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Panel data methods and applications to health economics

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  • Andrew M. Jones

Abstract

Much of the empirical analysis done by health economists seeks to estimate the impact of specific health policies and the greatest challenge for successful applied work is to find appropriate sources of variation to identify the treatment effects of interest. Estimation can be prone to selection bias, when the assignment to treatments is associated with the potential outcomes of the treatment. Overcoming this bias requires variation in the assignment of treatments that is independent of the outcomes. One source of independent variation comes from randomised controlled experiments. But, in practice, most economic studies have to draw on non-experimental data. Many studies seek to use variation across time and events that takes the form of a quasi-experimental design, or “natural experiment”, that mimics the features of a genuine experiment. This chapter reviews the data and methods that are used in applied health economics with a particular emphasis on the use of panel data. The focus is on nonlinear models and methods that can accommodate unobserved heterogeneity. These include conditional estimators, maximum simulated likelihood, Bayesian MCMC, finite mixtures and copulas.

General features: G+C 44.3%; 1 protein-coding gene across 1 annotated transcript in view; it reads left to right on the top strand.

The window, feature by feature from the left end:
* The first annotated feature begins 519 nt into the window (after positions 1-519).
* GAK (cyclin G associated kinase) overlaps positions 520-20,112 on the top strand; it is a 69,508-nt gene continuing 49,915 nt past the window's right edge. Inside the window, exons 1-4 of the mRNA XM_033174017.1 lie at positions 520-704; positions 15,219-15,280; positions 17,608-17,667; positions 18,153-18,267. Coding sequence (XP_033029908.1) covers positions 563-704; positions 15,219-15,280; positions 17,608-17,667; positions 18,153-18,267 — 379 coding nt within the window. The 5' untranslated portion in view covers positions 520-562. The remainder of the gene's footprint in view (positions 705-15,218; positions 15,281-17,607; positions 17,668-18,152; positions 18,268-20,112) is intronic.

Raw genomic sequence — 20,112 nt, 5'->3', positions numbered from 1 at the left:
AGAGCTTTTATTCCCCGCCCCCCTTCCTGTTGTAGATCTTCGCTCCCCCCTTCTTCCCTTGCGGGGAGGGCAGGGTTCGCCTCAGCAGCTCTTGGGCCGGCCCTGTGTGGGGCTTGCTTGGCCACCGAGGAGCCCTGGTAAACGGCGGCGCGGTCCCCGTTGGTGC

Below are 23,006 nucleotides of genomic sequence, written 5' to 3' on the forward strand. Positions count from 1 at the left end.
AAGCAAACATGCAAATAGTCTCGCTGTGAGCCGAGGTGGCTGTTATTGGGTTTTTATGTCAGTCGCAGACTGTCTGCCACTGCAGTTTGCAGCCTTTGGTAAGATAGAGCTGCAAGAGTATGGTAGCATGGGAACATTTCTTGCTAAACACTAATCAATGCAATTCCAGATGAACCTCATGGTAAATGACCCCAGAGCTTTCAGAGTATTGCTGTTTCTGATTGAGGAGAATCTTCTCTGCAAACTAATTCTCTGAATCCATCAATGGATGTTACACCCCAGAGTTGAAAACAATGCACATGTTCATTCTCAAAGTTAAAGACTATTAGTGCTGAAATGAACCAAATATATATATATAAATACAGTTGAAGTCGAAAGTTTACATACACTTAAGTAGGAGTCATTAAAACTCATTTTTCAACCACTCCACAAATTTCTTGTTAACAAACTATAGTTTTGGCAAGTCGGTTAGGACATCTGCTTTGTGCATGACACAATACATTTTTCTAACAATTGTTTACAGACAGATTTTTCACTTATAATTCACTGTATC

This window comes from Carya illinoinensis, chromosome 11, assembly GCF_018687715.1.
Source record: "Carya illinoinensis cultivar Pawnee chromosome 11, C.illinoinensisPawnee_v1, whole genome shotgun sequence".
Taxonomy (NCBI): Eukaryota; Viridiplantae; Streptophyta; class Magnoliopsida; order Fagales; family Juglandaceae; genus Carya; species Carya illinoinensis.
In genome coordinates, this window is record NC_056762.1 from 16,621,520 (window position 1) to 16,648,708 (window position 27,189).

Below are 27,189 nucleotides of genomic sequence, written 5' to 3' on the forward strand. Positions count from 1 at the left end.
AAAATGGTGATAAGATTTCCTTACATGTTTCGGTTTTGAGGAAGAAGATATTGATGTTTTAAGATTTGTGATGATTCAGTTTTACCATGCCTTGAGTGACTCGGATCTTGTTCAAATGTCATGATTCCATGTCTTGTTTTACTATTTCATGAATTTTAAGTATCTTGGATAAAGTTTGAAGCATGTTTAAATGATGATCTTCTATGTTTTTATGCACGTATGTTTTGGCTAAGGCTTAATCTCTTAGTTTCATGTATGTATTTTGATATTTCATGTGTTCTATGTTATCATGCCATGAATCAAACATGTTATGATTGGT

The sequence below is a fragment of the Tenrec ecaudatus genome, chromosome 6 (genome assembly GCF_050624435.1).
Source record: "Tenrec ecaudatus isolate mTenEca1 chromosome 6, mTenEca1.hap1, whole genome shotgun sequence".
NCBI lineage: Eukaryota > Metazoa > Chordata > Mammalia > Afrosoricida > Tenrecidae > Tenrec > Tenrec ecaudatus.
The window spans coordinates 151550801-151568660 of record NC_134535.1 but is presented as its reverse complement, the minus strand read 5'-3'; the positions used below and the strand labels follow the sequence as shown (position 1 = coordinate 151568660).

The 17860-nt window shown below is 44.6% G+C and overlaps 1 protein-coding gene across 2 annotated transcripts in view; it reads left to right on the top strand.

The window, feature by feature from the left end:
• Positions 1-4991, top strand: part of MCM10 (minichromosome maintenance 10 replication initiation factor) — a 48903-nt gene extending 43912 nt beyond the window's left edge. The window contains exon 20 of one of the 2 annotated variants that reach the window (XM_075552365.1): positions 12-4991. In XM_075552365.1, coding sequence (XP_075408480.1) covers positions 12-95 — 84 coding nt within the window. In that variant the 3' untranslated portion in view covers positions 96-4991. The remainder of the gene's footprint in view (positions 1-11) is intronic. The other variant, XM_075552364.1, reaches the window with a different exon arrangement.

Suggested Citation

  • Andrew M. Jones, 2007. "Panel data methods and applications to health economics," Health, Econometrics and Data Group (HEDG) Working Papers 07/18, HEDG, c/o Department of Economics, University of York.
  • Handle: RePEc:yor:hectdg:07/18
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    Cited by:

    1. Pierre Koning & Dinand Webbink & Nicholas Martin, 2015. "The effect of education on smoking behavior: new evidence from smoking durations of a sample of twins," Empirical Economics, Springer, vol. 48(4), pages 1479-1497, June.
    2. Laudicella, Mauro & Cookson, Richard & Jones, Andrew M. & Rice, Nigel, 2009. "Health care deprivation profiles in the measurement of inequality and inequity: An application to GP fundholding in the English NHS," Journal of Health Economics, Elsevier, vol. 28(6), pages 1048-1061, December.
    3. Schneider Brit S. & Schneider Udo & Ulrich Volker, 2007. "Health and the Decision to Invest in Education," Journal of Economics and Statistics (Jahrbuecher fuer Nationaloekonomie und Statistik), De Gruyter, vol. 227(5-6), pages 725-746, October.
    4. Terence C. Cheng & Pravin K. Trivedi, 2015. "Attrition Bias in Panel Data: A Sheep in Wolf's Clothing? A Case Study Based on the Mabel Survey," Health Economics, John Wiley & Sons, Ltd., vol. 24(9), pages 1101-1117, September.
    5. Moran, Valerie & Jacobs, Rowena, 2013. "An international comparison of efficiency of inpatient mental health care systems," Health Policy, Elsevier, vol. 112(1), pages 88-99.
    6. Udo Schneider & Jürgen Zerth, 2011. "Improving Prevention Compliance through Appropriate Incentives: Theoretical Modelling and Empirical Evidence," Swiss Journal of Economics and Statistics (SJES), Swiss Society of Economics and Statistics (SSES), vol. 147(I), pages 71-106, March.
    7. Schneider, Udo & Zerth, Jürgen, 2008. "Improving prevention compliance through appropriate incentives," MPRA Paper 8280, University Library of Munich, Germany.

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